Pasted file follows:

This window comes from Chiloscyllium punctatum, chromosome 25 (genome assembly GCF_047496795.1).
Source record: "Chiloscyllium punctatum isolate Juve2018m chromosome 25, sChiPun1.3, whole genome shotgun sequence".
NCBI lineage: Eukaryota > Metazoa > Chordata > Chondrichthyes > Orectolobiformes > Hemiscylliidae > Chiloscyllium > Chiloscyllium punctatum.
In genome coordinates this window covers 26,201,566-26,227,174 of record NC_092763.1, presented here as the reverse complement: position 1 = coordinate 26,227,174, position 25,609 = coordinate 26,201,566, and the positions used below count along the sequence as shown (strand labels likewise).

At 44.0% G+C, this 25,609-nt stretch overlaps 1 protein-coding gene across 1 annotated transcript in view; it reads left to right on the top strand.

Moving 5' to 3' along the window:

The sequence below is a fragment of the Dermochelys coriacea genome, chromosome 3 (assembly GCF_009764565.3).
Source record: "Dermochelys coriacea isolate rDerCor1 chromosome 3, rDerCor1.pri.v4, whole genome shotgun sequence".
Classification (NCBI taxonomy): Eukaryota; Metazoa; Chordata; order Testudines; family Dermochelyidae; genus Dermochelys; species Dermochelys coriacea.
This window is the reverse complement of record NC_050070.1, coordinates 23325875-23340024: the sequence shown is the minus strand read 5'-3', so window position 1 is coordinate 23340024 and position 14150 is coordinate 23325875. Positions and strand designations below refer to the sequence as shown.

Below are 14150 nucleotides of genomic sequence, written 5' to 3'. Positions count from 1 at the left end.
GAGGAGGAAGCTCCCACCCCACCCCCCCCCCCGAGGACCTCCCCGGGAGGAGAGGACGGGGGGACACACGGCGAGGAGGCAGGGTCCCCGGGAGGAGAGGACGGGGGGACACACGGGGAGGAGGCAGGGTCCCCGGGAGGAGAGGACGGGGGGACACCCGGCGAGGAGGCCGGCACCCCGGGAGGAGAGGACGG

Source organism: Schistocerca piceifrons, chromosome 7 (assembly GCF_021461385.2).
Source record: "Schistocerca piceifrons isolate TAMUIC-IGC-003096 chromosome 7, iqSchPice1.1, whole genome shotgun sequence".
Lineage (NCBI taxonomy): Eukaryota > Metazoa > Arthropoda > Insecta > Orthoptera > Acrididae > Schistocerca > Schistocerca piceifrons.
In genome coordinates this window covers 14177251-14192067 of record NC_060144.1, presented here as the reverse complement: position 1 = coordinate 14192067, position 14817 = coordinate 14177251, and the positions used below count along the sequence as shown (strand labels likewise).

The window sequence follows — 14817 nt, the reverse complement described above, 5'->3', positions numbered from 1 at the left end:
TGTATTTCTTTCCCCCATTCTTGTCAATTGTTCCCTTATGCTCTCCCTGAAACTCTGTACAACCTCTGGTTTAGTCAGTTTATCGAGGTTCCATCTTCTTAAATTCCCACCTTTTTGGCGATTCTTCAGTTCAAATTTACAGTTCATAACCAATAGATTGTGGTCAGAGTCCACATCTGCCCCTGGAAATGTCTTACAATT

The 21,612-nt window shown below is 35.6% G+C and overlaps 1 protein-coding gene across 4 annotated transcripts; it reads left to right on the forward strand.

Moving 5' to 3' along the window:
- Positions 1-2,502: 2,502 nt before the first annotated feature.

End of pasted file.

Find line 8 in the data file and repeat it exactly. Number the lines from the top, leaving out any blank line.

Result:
Source record: "Dermochelys coriacea isolate rDerCor1 chromosome 3, rDerCor1.pri.v4, whole genome shotgun sequence".